How often do we witness the discovery of centuries old shipwrecks? North Carolina researchers just stumbled upon an 18th century such historical piece.
An expedition led by Cindy van Dover, the director of Duke University’s Marine Laboratory and counting researchers from the North Carolina State University embarked aboard the Atlantis research vessel belonging to the Woods Hole Oceanographic Institution.
Complete with the Alvin submarine and the unmanned underwater vehicle Sentry, the researchers had set out to find a mooring lost while a previous expedition had been underway.
In the deep waters the research team could not find the mooring. Yet, they stumbled upon something precious. The shipwreck and a number of relics were discovered in the Graveyard of the Atlantic, just short off the North Carolina Coast, in the Gulf Stream line.
Currently, it is believed the shipwreck belongs to the 18th century. But, pending its retrieval, NOAA’s Marine Heritage Program researchers are bound to turn the pages of history and hopefully identify the ship.
The director of the Marine Heritage Program at NOAA, James Delgado stated:
“Violent storms sent down large numbers of vessels off the Carolina coasts, but few have been located because of the difficulties of depth and working in an offshore environment”.
As the research team was equipped with Alvin and Sentry, the discovery was made easier, albeit it was pure chance that brought it to light. Typically, sonar mapping of the seafloor and deep waters renders such historical treasures as uninteresting black dots, when it registers them at all.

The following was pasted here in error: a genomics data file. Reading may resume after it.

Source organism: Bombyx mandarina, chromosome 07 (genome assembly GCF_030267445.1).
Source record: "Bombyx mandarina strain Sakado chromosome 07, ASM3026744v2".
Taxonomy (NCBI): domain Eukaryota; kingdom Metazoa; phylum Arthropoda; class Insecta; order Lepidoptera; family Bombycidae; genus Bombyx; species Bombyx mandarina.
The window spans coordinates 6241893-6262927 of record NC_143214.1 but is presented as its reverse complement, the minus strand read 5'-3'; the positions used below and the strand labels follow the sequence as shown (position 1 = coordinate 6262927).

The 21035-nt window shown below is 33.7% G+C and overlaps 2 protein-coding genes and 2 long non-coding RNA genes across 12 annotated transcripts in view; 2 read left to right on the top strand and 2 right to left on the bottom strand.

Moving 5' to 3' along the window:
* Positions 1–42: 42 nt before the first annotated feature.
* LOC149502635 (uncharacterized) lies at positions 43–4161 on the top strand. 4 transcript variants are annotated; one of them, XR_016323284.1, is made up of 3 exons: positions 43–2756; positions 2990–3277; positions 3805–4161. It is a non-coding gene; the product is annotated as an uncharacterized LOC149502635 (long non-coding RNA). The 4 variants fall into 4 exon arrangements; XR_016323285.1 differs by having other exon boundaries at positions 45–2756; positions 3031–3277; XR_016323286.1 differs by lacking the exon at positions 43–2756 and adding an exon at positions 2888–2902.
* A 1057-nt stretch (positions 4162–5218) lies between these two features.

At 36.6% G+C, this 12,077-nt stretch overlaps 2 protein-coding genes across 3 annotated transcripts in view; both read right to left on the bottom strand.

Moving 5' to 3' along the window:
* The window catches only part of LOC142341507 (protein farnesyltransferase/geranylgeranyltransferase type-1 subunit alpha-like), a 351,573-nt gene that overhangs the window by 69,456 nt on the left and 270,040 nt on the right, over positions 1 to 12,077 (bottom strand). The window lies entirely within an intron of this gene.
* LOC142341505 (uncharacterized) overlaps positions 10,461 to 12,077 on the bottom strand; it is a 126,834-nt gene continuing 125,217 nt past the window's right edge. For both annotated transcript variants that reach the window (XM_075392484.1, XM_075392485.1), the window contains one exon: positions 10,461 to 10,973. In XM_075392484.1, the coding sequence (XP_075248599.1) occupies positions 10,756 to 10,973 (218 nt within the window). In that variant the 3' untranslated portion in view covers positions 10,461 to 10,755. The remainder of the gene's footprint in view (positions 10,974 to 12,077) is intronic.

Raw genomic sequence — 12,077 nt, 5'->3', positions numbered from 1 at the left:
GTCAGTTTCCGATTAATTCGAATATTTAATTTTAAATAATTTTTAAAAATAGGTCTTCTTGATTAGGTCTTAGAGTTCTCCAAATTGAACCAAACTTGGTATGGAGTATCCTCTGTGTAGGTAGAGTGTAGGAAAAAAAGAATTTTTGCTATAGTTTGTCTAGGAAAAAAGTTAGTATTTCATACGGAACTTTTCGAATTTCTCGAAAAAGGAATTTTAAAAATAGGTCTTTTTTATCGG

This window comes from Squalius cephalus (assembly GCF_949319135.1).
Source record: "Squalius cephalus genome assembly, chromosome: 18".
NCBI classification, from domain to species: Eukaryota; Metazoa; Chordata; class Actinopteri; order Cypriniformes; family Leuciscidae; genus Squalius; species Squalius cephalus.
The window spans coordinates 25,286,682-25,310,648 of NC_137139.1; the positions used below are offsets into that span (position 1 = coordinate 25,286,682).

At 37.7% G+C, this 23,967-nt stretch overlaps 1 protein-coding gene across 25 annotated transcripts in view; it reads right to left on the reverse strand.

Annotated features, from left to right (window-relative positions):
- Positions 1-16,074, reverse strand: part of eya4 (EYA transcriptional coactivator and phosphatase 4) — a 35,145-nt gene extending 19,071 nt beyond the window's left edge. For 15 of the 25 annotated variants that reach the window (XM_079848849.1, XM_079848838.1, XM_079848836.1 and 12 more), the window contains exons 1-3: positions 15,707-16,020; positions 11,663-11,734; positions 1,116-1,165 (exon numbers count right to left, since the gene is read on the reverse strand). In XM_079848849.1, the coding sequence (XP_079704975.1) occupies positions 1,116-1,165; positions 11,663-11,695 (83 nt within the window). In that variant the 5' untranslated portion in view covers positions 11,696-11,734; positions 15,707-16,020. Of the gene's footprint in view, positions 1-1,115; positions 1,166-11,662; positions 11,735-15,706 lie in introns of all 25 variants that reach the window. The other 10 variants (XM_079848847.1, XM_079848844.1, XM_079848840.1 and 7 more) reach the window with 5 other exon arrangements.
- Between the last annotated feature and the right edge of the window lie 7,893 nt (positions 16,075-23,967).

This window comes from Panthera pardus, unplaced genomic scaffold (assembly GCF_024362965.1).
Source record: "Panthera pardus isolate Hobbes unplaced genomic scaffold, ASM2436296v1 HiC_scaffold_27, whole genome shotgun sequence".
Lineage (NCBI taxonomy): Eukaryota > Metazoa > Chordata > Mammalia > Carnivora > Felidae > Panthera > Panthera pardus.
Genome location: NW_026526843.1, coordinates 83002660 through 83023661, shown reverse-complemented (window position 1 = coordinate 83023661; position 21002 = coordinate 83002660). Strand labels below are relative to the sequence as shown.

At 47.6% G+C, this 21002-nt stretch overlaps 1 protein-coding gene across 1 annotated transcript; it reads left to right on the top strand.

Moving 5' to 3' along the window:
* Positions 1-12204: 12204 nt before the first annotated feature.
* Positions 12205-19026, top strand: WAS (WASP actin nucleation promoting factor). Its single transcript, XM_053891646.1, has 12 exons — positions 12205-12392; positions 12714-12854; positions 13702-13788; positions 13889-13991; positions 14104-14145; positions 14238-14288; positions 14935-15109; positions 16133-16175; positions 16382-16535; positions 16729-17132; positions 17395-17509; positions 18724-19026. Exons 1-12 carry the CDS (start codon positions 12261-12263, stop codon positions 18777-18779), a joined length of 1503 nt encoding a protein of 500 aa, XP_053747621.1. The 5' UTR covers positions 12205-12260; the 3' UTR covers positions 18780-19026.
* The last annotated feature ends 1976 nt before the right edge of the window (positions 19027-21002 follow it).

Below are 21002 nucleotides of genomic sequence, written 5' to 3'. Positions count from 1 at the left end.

The shipwreck is believed to have been a merchant ship, travelling along the notable Gulf Stream trade route.
The relics found with the ship include some glass bottles, potentially indicating the merchandise it would have carried onboard, a pile of bricks that are bright red, a piece of navigating equipment that might have well been the octant or sextant of the trade ship, as well as a heavy iron chain.
The shipwreck could be retrieved or at least analyzed in situ. Bruce Terrell, the chief archaeologist of the Marine Heritage Program stated:
“Lying more than a mile down in near-freezing temperatures, the site is undisturbed and well preserved”.
We hope that the fascinating finding will enable the researchers of NOAA’s Marine Heritage Program to write another page of U.S. trade and expansion.
Photo Credits raremaps.com